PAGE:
The first time I played Mafia II, I was 20-years old. It was a decade ago and the state of video gaming was very different than it is today. Open-world crime sims were all the rage and Grand Theft Auto was (still) the mack daddy of them all. Mafia and its sequel were an altogether different beast though.
Far removed from the zany antics of GTA and Saints Row, Mafia attempted to make the player feel like they were living the life of a mafioso. When it was released, Mafia II expanded and improved upon the original in many ways.
The addition of a cover system radically changed the way Mafia II played, making gunfights more exciting, more engaging and just way more fun. Now, 2K and Hangar 13 have remastered Mafia II, giving it a 4K makeover and bringing it to current-gen consoles for the first time.
Mafia II Definitive Edition
Right off the bat, if you played and enjoyed Mafia II when it was released, you’ll get a kick out of this remaster. The story is still great. The characters are still intersting, well-rounded and brought to life by great voice-acting. Vita Scalleta is one of the great underrated leading men in video game history and his hetero life-partner Joe is a real gem.
However, Mafia II is a product of its time and it’s aged, noticeabley. As enjoyable and entertaining as it is to play-act as a mafioso, the open-world is largely empty. Aside from completing missions and furthering the story, there isn’t a whole lot to do in Mafia II.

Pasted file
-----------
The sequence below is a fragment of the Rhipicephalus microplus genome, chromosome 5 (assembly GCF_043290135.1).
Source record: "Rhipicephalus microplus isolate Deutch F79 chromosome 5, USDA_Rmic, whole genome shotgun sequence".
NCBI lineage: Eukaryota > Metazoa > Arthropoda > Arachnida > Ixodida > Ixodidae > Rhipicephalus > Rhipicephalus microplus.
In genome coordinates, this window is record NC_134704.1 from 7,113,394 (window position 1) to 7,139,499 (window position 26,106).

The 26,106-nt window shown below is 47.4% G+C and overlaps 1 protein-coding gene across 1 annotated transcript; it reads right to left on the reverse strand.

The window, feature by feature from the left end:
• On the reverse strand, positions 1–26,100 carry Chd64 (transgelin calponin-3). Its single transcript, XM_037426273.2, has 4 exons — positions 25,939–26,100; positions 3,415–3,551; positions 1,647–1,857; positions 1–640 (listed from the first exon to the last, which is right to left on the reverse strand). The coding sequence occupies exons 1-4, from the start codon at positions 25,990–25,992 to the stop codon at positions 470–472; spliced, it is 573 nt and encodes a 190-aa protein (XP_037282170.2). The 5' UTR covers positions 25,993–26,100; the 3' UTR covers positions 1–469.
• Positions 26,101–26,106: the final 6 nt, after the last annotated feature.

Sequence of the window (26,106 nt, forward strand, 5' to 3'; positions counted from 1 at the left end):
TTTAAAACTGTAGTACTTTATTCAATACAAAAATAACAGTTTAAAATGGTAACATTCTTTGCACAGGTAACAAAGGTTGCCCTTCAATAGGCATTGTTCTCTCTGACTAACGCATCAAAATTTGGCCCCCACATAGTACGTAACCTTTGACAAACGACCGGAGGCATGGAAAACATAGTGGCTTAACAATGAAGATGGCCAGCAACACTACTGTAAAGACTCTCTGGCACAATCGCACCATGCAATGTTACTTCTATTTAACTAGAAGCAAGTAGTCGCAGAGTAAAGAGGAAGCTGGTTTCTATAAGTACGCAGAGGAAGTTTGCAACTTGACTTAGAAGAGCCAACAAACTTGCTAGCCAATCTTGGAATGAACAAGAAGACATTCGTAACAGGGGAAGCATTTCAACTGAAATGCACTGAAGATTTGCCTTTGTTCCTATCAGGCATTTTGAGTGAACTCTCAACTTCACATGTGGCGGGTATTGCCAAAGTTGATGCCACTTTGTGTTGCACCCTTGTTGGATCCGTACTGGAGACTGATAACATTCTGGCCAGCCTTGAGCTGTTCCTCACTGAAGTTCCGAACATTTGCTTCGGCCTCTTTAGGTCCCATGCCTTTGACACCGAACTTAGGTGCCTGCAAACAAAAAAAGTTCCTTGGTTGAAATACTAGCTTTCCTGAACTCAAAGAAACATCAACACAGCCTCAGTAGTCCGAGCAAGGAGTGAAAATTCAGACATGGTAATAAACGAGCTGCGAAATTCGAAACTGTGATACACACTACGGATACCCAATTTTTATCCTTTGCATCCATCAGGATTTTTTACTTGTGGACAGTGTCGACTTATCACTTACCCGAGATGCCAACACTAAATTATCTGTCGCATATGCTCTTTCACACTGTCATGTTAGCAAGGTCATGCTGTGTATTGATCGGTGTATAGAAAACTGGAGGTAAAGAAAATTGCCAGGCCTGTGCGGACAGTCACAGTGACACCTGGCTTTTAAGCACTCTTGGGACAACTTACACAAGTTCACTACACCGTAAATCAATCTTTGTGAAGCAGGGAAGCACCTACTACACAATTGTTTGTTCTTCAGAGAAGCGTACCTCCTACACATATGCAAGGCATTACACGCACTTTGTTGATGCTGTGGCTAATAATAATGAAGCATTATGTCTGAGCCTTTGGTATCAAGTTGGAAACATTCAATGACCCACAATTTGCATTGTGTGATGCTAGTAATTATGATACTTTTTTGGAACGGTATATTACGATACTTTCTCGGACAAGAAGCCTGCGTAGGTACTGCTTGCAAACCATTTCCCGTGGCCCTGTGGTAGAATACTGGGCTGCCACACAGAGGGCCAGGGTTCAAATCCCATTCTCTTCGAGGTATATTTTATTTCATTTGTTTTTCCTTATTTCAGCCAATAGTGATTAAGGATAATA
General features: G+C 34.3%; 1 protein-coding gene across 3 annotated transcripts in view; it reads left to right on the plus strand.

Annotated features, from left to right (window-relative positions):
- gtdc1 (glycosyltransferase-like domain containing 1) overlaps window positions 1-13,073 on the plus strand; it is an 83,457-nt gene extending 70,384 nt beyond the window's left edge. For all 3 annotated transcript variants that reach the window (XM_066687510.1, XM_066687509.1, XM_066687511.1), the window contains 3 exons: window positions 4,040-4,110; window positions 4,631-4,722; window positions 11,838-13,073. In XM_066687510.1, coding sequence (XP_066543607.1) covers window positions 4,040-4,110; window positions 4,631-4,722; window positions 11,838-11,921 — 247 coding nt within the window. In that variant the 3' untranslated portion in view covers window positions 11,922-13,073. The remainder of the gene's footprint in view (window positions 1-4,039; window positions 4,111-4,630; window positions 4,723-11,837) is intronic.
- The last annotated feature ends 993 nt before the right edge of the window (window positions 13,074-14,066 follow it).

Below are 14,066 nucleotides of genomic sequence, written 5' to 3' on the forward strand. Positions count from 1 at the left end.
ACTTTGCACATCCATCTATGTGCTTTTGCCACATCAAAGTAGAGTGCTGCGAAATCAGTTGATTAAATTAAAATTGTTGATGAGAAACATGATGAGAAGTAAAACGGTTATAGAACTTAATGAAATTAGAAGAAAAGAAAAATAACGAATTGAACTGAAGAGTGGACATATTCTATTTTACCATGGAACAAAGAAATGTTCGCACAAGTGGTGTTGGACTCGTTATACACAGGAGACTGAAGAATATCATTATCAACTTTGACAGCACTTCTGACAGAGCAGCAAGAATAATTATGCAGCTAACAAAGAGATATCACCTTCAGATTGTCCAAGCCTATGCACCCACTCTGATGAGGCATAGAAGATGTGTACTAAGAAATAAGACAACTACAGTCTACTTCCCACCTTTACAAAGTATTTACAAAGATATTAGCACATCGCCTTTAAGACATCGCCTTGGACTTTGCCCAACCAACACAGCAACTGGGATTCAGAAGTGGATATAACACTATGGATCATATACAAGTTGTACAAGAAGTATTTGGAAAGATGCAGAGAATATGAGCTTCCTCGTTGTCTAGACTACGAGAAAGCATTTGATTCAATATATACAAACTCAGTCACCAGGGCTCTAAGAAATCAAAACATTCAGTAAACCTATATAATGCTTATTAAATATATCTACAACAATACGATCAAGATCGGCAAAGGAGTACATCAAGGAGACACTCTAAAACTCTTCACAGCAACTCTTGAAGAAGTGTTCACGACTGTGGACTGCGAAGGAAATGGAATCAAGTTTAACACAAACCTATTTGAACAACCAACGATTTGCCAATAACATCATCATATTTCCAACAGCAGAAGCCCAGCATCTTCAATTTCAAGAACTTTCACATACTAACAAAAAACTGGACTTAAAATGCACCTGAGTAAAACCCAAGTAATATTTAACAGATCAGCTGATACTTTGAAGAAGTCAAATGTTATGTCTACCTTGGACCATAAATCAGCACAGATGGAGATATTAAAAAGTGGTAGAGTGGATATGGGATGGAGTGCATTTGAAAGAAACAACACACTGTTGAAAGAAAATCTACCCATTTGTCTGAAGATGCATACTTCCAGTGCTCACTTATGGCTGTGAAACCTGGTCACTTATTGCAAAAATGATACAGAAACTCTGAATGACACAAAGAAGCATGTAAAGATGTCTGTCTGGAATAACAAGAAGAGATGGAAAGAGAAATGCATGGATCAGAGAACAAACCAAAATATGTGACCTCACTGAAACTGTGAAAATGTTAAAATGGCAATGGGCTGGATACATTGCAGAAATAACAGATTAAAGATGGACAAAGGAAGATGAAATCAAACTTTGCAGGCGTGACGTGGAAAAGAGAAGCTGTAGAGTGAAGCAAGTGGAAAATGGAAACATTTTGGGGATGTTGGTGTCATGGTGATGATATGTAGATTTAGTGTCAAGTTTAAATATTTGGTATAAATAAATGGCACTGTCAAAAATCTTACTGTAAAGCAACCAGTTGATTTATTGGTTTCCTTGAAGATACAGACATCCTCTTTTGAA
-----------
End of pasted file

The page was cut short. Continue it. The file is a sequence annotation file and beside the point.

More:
You’ll spend a huge amount of time simply driving between locations, listening to chatter and occasionally losing the cops for accidentally rear-ending someone.
It gets a bit tedious.
However, that being said, the bulk of Mafia II is worth it. It’s a game that takes the idea of the gangster film and makes it playable.
In the last 10 years, video games have moved beyond simply being impressive by having a large world to explore. Now, we’re accustomed to near-limitless activities, side-quests, collectibles and more. And while Mafia II stands on its own and is more than worth playing for the story alone, playing it in 2020, it’s glaring how scant the content on offer seems, by comparison.
Being a 10-year old game, the visuals aren’t anything to write home about, but they’re not terrible either. The 4K remastering certainly helps them pop and Empire Bay has never looked crisper than it does now. That being said, remastering the visuals in 4K also shines a light on each and every visual deficiency Mafia II has.
It’s a double-edged sword.
Finally, as a depiction of life in the 1940s, Mafia II is rife with racist, sexist, mysoginist and homophobic language. It might have been a part of the times, but it makes it no less jarring to hear it coming from a game today. A disclaimer has been included which is helpful, but be prepared to hear this stuff as you play.
Mafia II: Definitive Edition is the best way to play Mafia II. It includes all of the released content, a shiny new coat of paint and one of the best gangster stories in or out of video games.
It’s well worth playing if you’re a fan, though it might not impress those without nostalgia. For me, it’s an easy win.
Mafia II Definitive Edition was reviewed on PC using a digital copy provided by 2K.
Game Title: Mafia II: Definitive Edition